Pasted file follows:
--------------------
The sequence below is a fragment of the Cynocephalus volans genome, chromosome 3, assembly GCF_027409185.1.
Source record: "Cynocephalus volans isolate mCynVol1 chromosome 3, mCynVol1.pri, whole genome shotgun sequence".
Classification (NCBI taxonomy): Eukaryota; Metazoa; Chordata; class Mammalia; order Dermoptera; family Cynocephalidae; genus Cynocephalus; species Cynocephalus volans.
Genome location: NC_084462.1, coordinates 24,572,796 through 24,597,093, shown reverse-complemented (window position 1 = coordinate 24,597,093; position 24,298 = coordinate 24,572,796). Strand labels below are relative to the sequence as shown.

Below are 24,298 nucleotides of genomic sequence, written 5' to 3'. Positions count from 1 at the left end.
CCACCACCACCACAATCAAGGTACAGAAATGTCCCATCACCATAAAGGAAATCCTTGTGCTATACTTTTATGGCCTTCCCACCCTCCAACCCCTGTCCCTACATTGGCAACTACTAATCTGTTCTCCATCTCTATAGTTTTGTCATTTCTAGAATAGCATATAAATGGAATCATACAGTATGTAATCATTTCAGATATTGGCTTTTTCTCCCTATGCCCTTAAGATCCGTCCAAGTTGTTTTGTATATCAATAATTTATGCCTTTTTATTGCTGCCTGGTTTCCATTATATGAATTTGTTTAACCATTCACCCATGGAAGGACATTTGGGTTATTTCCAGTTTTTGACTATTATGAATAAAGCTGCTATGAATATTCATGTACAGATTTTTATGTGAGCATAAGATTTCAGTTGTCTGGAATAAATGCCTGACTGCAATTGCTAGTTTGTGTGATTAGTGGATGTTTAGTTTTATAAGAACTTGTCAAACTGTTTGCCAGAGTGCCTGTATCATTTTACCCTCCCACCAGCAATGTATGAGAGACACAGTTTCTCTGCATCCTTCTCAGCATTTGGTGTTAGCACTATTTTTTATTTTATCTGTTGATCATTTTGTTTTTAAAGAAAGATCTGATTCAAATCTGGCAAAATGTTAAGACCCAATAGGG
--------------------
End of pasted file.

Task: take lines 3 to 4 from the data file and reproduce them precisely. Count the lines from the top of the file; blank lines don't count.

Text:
Classification (NCBI taxonomy): Eukaryota; Metazoa; Chordata; class Mammalia; order Dermoptera; family Cynocephalidae; genus Cynocephalus; species Cynocephalus volans.
Genome location: NC_084462.1, coordinates 24,572,796 through 24,597,093, shown reverse-complemented (window position 1 = coordinate 24,597,093; position 24,298 = coordinate 24,572,796). Strand labels below are relative to the sequence as shown.